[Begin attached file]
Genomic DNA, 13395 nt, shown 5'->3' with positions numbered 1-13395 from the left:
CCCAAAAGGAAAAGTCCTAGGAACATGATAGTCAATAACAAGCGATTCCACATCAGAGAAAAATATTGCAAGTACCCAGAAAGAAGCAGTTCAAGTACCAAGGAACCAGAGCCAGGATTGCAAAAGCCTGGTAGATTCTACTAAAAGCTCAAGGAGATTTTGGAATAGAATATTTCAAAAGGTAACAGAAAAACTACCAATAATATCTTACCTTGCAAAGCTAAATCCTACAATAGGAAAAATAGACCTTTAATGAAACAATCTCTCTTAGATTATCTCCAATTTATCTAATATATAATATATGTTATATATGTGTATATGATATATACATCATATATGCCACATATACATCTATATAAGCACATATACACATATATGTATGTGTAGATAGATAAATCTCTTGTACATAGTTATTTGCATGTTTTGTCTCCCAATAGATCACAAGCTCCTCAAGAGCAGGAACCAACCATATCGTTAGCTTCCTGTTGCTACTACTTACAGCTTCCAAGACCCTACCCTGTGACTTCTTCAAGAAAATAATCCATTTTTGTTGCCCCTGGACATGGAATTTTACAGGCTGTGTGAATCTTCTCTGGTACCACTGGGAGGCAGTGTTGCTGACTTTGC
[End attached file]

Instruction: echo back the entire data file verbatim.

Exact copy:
Genomic DNA, 13395 nt, shown 5'->3' with positions numbered 1-13395 from the left:
CCCAAAAGGAAAAGTCCTAGGAACATGATAGTCAATAACAAGCGATTCCACATCAGAGAAAAATATTGCAAGTACCCAGAAAGAAGCAGTTCAAGTACCAAGGAACCAGAGCCAGGATTGCAAAAGCCTGGTAGATTCTACTAAAAGCTCAAGGAGATTTTGGAATAGAATATTTCAAAAGGTAACAGAAAAACTACCAATAATATCTTACCTTGCAAAGCTAAATCCTACAATAGGAAAAATAGACCTTTAATGAAACAATCTCTCTTAGATTATCTCCAATTTATCTAATATATAATATATGTTATATATGTGTATATGATATATACATCATATATGCCACATATACATCTATATAAGCACATATACACATATATGTATGTGTAGATAGATAAATCTCTTGTACATAGTTATTTGCATGTTTTGTCTCCCAATAGATCACAAGCTCCTCAAGAGCAGGAACCAACCATATCGTTAGCTTCCTGTTGCTACTACTTACAGCTTCCAAGACCCTACCCTGTGACTTCTTCAAGAAAATAATCCATTTTTGTTGCCCCTGGACATGGAATTTTACAGGCTGTGTGAATCTTCTCTGGTACCACTGGGAGGCAGTGTTGCTGACTTTGC